The court also determined that the threat of prosecution was merely speculative and was not imminent.  The court noted that the plaintiffs didn’t “articulate any concrete plan by their egg farmers to violate California’s shell egg laws.”  Merely, preferring to continue to market eggs to California, the court said, was not a specific harm.  A criminal law, the court noted, must have some chilling effect on personal behavior (referencing a case involving a state statute prohibiting fornication – Doe v. Duling, 782 F. Supp.2d 1202 (4th Cir. 1986)).  But, again, the court didn’t reference a single case involving the standing issue where one state imposed criminal penalties on conduct in other states.  


The dismissal of the case on standing grounds is troubling because of the apparent lack of economic understanding the court displayed.  The cases the court referenced for its holding on the standing issue were not on point in that they didn’t concern a state’s efforts to regulate conduct in other states.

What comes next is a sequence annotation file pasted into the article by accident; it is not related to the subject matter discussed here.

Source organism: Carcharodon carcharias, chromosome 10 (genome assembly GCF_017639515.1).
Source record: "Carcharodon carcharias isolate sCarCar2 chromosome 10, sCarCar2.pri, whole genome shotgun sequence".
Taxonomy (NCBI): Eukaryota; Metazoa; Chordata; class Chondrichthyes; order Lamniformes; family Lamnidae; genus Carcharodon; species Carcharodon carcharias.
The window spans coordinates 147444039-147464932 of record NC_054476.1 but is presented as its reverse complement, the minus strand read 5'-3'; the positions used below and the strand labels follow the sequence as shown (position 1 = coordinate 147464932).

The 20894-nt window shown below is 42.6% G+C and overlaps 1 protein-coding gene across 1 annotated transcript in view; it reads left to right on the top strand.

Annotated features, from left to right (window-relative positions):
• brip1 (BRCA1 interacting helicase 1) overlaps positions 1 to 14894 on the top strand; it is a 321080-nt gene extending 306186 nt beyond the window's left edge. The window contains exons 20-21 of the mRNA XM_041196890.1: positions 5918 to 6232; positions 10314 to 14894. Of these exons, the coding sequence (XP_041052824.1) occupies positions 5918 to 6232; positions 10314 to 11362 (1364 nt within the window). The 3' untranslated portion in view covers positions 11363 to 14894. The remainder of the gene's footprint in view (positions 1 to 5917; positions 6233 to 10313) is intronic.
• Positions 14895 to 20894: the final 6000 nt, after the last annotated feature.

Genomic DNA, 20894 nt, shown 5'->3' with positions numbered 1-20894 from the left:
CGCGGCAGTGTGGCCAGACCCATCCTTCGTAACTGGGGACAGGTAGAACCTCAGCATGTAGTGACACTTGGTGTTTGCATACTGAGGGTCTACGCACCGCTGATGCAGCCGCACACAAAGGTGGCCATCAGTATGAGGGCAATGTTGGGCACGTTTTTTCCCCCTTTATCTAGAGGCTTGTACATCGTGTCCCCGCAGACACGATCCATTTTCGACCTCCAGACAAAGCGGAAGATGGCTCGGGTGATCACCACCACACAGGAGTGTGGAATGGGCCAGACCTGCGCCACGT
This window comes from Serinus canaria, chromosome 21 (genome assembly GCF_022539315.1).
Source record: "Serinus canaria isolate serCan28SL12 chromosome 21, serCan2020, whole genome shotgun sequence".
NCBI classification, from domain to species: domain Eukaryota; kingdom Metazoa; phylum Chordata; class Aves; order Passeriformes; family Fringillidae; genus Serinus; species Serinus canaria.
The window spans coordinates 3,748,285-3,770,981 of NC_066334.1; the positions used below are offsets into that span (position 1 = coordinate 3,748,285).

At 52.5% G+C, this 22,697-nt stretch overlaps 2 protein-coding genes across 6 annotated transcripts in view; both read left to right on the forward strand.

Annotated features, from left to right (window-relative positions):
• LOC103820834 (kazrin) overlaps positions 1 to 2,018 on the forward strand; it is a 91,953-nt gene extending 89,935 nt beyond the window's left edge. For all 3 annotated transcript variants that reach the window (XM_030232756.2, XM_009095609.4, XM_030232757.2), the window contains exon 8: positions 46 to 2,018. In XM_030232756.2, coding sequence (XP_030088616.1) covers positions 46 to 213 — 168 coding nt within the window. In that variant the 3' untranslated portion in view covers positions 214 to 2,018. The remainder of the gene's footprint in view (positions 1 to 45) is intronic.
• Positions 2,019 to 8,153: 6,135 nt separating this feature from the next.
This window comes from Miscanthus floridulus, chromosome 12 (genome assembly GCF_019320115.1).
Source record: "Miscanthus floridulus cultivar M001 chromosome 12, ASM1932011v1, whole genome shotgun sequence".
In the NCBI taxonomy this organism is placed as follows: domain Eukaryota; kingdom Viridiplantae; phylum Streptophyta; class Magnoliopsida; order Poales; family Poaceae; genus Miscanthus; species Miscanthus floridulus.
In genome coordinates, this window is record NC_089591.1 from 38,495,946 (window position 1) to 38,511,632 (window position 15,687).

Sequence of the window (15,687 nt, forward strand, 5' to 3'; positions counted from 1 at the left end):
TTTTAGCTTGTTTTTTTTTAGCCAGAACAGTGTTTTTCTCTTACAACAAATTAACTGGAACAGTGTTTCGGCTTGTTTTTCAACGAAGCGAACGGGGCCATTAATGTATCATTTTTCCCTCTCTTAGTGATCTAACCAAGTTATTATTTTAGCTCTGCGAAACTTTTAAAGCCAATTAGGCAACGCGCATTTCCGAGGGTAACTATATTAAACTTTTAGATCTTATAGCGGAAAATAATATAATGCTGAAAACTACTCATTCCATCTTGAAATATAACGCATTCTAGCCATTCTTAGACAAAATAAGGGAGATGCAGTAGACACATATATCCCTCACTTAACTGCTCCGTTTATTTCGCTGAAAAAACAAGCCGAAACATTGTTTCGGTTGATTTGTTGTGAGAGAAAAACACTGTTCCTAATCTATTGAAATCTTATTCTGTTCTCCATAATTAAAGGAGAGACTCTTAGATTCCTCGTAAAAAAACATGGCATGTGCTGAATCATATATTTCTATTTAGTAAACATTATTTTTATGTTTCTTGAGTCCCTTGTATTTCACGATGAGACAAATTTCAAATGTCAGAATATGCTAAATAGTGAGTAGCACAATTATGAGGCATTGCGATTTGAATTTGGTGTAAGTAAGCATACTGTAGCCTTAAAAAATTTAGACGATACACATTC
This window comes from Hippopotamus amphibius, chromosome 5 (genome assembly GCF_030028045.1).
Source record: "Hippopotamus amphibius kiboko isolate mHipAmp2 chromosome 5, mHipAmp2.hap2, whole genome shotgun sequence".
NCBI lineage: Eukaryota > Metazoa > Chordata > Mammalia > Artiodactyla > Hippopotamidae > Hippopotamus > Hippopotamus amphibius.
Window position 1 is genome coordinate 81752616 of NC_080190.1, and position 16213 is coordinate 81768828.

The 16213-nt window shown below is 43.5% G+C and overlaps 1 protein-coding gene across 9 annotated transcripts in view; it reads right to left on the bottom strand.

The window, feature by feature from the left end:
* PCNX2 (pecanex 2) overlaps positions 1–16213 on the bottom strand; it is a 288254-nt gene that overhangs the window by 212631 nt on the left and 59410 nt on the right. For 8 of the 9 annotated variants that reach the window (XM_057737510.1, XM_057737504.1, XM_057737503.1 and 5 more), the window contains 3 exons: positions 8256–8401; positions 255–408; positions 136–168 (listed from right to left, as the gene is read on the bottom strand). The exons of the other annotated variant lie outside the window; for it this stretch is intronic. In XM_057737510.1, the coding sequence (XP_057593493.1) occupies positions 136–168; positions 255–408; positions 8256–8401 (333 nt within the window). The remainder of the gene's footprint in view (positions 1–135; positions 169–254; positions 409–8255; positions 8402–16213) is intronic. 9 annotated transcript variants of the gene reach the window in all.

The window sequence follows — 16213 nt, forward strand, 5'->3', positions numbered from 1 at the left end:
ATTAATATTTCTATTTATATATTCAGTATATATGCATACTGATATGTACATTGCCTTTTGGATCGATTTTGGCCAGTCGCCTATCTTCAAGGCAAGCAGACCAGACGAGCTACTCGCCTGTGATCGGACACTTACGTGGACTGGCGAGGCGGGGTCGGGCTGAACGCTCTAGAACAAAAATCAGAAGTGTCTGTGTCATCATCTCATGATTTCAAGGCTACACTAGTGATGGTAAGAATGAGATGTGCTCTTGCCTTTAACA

Unless, the court’s decision is reversed on appeal, egg-laying hens are only the beginning. The importance of this litigation is extensive. The question of whether states can constitutionally regulate the agricultural practices of other states—thereby creating a patchwork of disparate, costly regulations—reaches beyond every sector of the agricultural industry.

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Tags: ag law agricultural law egg chicken